ANDREW KIRSCH: We were interested in the individual's car. We felt that there may be some things in there that would be of interest. And we wanted to get a real thorough examination of the vehicle, looking for opportunities of what was happening in there. Were conversations happening there? Were there materials in there? We needed to spend some time with this individual's vehicle.

NARRATOR: A 'car job' as he and his colleagues called it. This person was known to give people rides to and from events, and his car served as a mobile office. Andrew’s team wanted to know whether those people were involved in threat-related activities, too. And what could be gleaned from the objects, the notes, the records they left behind? 

ANDREW KIRSCH: And it just so happened that we felt the best opportunity to get access to it would be when it was parked in his driveway late at night when he was sleeping.

NARRATOR: Of course, a squad of CSIS officers breaking into a car in the middle of the night could look suspicious. And they didn’t want to attract the attention of the police. Firstly, if the police get on a case, they automatically become the lead agency in charge of an investigation, according to Canadian law. And secondly, if there are CSIS officers and police personnel at the scene… well, it all gets a little confusing.

ANDREW KIRSCH: So the challenge for us was, well, we don't want to stumble, sitting there and the police are going to get access to the car. And we're sitting at the side of the car and we're all having a bit of that three-person Spider-Man meme about who's doing what.

NARRATOR: The fact that their target was so outspoken about his intentions only amplified the urgency of the operation.

ANDREW KIRSCH: He was not shy. He was telling a lot of people and he was getting quite active. So we knew the law enforcement would be up and running pretty quick. It was only a matter of time. So that added a time pressure to this where we said: “Okay, we have a window. We think something's coming down the pipe. We have a couple of days.” So the elaborate plans went out the window a little bit where it's like: “What can we do tomorrow? What can we do with two days?”

NARRATOR: Andrew has been tasked with gathering information from the car of a suspicious character in the suburbs of Toronto. Now he needs to wrangle his team to execute an operation in just two days. It all starts with phase one: Planning.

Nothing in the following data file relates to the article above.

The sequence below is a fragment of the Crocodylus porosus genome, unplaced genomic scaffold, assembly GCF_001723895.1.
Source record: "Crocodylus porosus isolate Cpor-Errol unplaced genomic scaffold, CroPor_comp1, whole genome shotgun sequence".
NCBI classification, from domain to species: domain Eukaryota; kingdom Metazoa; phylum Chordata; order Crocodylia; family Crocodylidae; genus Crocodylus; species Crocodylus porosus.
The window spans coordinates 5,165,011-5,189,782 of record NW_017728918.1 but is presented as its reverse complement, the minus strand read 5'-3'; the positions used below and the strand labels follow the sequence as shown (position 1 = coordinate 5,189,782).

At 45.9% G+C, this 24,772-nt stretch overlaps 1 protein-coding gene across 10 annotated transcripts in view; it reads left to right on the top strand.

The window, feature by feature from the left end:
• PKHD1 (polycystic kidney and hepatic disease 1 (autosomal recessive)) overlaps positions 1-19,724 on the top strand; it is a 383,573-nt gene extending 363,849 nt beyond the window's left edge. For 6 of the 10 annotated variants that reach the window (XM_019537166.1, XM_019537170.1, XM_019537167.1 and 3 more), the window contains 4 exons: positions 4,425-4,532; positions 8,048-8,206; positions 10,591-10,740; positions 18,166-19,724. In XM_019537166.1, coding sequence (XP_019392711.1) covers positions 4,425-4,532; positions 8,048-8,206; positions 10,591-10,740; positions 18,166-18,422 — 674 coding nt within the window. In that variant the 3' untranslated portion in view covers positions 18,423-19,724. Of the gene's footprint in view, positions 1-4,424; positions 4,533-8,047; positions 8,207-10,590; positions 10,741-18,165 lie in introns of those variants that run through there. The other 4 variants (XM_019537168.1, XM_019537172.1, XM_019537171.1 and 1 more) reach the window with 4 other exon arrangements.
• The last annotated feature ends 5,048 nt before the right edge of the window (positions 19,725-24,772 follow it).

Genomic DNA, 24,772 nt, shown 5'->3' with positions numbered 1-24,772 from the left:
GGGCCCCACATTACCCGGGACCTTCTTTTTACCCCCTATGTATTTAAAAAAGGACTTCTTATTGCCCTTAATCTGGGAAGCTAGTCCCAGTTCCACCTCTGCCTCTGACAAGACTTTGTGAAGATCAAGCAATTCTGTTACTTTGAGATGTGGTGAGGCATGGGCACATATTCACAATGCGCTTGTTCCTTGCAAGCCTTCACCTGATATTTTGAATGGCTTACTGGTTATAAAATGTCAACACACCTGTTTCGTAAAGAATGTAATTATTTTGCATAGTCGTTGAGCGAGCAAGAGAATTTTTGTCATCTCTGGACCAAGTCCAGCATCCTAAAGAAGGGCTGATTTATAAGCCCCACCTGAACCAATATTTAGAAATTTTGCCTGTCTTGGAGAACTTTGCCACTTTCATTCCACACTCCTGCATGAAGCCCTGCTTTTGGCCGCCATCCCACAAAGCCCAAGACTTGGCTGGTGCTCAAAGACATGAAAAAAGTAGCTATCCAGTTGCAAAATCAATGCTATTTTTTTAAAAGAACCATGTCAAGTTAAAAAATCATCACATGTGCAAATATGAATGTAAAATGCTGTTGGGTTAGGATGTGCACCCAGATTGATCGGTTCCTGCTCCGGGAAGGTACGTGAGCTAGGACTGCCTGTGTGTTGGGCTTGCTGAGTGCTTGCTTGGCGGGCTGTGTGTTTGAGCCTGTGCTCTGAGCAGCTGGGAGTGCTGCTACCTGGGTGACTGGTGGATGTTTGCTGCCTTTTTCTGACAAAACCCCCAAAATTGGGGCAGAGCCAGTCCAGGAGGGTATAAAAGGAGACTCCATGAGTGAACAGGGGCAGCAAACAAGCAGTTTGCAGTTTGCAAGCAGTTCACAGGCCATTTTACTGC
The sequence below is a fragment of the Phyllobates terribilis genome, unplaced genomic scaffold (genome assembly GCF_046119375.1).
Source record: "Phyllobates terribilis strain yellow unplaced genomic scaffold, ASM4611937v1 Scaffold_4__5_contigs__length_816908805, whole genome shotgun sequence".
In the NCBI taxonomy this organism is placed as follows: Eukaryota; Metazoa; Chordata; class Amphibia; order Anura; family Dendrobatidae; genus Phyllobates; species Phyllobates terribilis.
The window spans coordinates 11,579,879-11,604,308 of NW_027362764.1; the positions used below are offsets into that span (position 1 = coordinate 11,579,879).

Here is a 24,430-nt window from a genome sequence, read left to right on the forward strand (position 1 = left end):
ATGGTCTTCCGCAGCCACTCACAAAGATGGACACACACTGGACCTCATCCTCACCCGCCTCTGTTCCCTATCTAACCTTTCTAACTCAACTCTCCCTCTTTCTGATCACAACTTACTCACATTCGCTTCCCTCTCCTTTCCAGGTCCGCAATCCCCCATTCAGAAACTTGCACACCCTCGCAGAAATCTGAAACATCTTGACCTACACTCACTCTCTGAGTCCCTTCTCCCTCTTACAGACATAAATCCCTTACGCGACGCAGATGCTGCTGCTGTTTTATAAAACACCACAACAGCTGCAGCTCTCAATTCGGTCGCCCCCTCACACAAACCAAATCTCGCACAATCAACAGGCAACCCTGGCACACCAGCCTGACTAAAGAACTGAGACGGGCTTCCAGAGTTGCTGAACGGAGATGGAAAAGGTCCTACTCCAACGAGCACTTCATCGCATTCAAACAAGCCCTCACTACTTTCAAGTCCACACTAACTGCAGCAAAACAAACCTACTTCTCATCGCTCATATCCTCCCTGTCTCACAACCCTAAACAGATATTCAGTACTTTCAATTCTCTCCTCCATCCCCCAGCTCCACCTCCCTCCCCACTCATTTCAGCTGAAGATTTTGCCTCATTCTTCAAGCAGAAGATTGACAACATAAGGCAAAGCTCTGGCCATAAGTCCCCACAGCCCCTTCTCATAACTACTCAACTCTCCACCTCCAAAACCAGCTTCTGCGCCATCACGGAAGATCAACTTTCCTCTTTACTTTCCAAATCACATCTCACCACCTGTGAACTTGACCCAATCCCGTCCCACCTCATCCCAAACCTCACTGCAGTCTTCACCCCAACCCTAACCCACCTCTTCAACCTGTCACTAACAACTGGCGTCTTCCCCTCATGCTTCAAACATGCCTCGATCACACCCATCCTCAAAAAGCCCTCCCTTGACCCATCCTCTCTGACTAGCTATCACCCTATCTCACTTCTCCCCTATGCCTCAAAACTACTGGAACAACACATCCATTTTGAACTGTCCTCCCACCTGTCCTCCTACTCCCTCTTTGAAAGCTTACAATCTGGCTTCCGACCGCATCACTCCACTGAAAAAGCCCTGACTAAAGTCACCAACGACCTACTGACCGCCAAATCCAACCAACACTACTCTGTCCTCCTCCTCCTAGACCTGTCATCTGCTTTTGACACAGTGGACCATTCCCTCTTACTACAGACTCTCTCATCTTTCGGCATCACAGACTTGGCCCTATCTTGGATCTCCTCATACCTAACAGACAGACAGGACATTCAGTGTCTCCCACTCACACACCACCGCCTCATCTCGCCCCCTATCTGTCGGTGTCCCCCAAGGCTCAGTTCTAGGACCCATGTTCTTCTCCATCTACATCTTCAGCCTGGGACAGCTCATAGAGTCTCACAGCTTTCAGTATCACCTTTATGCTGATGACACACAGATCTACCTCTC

ANDREW KIRSCH: We would have an investigator like I was come and say: “Look, we think that this individual is, let's say, engaged in conversations where he's doing some plotting. And we think it's happening in this location that we can't otherwise access. And so we need your help to find out a way. How do we get this information? How do we capture this information?” And then we get to sit around a special operations team and think about how do we do this without obviously getting caught?

NARRATOR: Everyone on the team will have to work fast. Especially the technical specialists, people who use their expertise to gather information. They’re known colloquially as the ‘techs’. A close-access tech might plant something in a wall so skillfully and discretely that no one would ever know it was there. And a remote-access tech will work from a distance to, say, hack into a database. This car job would require some close-access skills. 

ANDREW KIRSCH: Writing a plan with the techs is a challenge. So my job was to put the plan together, and I would go to the techs and I would say: “How much time do you need for this job?” And they would say: “We will take all the time you can give me. They had a tough job. If something's not working and we're in a place where they can't get more tools they have to fix it with whatever they have on them. And if things weren't what they expected and they have to make things up on the fly, that's hard. But my job is to tell them: “You have five minutes or we got to go.”

NARRATOR: Of course, a tech team needs to eliminate as many known unknowns as possible before the operation begins. And that brings us to phase two: Procurement. In this case, procurement meant procuring a used car.

ANDREW KIRSCH: The techs didn't like to walk into a place where they didn't know what to expect. And so, part of our job was to give them as much information as they can expect. And so, in this case, we're dealing with a car. They'd like to practice on a car that looks very similar to it. And so my job was to find a similar car that they could then play around with.